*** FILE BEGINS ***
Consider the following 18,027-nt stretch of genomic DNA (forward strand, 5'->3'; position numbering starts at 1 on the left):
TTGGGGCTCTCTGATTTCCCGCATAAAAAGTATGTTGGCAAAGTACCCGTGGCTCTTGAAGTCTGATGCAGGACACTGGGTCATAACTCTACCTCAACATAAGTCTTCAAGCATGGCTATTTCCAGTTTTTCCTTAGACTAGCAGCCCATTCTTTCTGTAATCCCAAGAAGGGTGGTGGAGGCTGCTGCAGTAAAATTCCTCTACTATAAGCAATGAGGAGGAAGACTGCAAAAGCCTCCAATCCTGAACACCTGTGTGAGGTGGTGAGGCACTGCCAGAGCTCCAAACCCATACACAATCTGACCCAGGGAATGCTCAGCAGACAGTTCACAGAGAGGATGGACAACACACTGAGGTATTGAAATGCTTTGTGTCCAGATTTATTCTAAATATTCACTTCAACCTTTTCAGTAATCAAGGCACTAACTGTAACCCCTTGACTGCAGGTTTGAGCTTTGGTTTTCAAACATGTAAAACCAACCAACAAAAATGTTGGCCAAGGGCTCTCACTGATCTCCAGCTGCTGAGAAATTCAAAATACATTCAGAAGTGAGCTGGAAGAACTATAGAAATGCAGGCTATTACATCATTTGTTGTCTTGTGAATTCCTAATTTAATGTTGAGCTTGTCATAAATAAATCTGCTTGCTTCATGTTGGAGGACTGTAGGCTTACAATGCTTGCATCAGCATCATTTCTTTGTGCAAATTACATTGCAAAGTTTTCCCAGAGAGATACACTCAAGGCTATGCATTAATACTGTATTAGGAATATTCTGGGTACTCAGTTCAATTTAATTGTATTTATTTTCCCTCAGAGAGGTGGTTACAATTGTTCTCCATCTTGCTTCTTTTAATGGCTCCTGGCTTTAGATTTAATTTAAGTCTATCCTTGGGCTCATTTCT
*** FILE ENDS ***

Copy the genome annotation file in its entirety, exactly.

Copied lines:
Consider the following 18,027-nt stretch of genomic DNA (forward strand, 5'->3'; position numbering starts at 1 on the left):
TTGGGGCTCTCTGATTTCCCGCATAAAAAGTATGTTGGCAAAGTACCCGTGGCTCTTGAAGTCTGATGCAGGACACTGGGTCATAACTCTACCTCAACATAAGTCTTCAAGCATGGCTATTTCCAGTTTTTCCTTAGACTAGCAGCCCATTCTTTCTGTAATCCCAAGAAGGGTGGTGGAGGCTGCTGCAGTAAAATTCCTCTACTATAAGCAATGAGGAGGAAGACTGCAAAAGCCTCCAATCCTGAACACCTGTGTGAGGTGGTGAGGCACTGCCAGAGCTCCAAACCCATACACAATCTGACCCAGGGAATGCTCAGCAGACAGTTCACAGAGAGGATGGACAACACACTGAGGTATTGAAATGCTTTGTGTCCAGATTTATTCTAAATATTCACTTCAACCTTTTCAGTAATCAAGGCACTAACTGTAACCCCTTGACTGCAGGTTTGAGCTTTGGTTTTCAAACATGTAAAACCAACCAACAAAAATGTTGGCCAAGGGCTCTCACTGATCTCCAGCTGCTGAGAAATTCAAAATACATTCAGAAGTGAGCTGGAAGAACTATAGAAATGCAGGCTATTACATCATTTGTTGTCTTGTGAATTCCTAATTTAATGTTGAGCTTGTCATAAATAAATCTGCTTGCTTCATGTTGGAGGACTGTAGGCTTACAATGCTTGCATCAGCATCATTTCTTTGTGCAAATTACATTGCAAAGTTTTCCCAGAGAGATACACTCAAGGCTATGCATTAATACTGTATTAGGAATATTCTGGGTACTCAGTTCAATTTAATTGTATTTATTTTCCCTCAGAGAGGTGGTTACAATTGTTCTCCATCTTGCTTCTTTTAATGGCTCCTGGCTTTAGATTTAATTTAAGTCTATCCTTGGGCTCATTTCT